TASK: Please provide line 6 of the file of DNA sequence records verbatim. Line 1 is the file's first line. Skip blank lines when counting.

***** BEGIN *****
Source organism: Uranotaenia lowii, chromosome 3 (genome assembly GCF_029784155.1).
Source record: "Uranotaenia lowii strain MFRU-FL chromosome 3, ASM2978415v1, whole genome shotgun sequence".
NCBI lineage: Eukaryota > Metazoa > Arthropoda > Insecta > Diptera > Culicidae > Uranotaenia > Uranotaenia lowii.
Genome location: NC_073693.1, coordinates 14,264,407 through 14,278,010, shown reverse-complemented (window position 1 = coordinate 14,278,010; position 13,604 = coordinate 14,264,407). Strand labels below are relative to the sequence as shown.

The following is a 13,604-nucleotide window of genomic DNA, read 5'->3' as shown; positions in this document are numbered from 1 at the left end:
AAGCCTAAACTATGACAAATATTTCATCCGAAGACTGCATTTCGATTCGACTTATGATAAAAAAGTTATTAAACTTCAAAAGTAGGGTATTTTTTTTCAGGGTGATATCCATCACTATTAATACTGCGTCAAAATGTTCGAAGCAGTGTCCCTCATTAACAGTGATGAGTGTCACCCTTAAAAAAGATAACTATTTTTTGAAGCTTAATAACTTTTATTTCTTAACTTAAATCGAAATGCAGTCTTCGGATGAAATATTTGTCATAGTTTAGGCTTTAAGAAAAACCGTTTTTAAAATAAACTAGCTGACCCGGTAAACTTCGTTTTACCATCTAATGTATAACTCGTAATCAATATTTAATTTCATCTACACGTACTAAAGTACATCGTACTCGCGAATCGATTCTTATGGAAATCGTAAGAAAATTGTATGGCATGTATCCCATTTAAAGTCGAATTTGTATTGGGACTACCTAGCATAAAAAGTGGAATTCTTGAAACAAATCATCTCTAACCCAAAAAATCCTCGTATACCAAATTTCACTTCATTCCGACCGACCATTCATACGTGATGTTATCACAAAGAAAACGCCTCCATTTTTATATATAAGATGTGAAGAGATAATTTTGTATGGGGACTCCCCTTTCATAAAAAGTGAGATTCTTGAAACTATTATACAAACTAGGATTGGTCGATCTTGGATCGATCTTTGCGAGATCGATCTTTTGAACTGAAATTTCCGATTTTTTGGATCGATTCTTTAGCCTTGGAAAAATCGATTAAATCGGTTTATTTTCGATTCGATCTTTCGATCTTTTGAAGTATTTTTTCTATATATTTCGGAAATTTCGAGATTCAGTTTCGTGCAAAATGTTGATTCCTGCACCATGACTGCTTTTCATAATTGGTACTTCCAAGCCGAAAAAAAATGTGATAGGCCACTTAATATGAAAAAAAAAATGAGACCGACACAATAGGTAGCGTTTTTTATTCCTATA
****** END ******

AAGCCTAAACTATGACAAATATTTCATCCGAAGACTGCATTTCGATTCGACTTATGATAAAAAAGTTATTAAACTTCAAAAGTAGGGTATTTTTTTTCAGGGTGATATCCATCACTATTAATACTGCGTCAAAATGTTCGAAGCAGTGTCCCTCATTAACAGTGATGAGTGTCACCCTTAAAAAAGATAACTATTTTTTGAAGCTTAATAACTTTTATTTCTTAACTTAAATCGAAATGCAGTCTTCGGATGAAATATTTGTCATAGTTTAGGCTTTAAGAAAAACCGTTTTTAAAATAAACTAGCTGACCCGGTAAACTTCGTTTTACCATCTAATGTATAACTCGTAATCAATATTTAATTTCATCTACACGTACTAAAGTACATCGTACTCGCGAATCGATTCTTATGGAAATCGTAAGAAAATTGTATGGCATGTATCCCATTTAAAGTCGAATTTGTATTGGGACTACCTAGCATAAAAAGTGGAATTCTTGAAACAAATCATCTCTAACCCAAAAAATCCTCGTATACCAAATTTCACTTCATTCCGACCGACCATTCATACGTGATGTTATCACAAAGAAAACGCCTCCATTTTTATATATAAGATGTGAAGAGATAATTTTGTATGGGGACTCCCCTTTCATAAAAAGTGAGATTCTTGAAACTATTATACAAACTAGGATTGGTCGATCTTGGATCGATCTTTGCGAGATCGATCTTTTGAACTGAAATTTCCGATTTTTTGGATCGATTCTTTAGCCTTGGAAAAATCGATTAAATCGGTTTATTTTCGATTCGATCTTTCGATCTTTTGAAGTATTTTTTCTATATATTTCGGAAATTTCGAGATTCAGTTTCGTGCAAAATGTTGATTCCTGCACCATGACTGCTTTTCATAATTGGTACTTCCAAGCCGAAAAAAAATGTGATAGGCCACTTAATATGAAAAAAAAAATGAGACCGACACAATAGGTAGCGTTTTTTATTCCTATA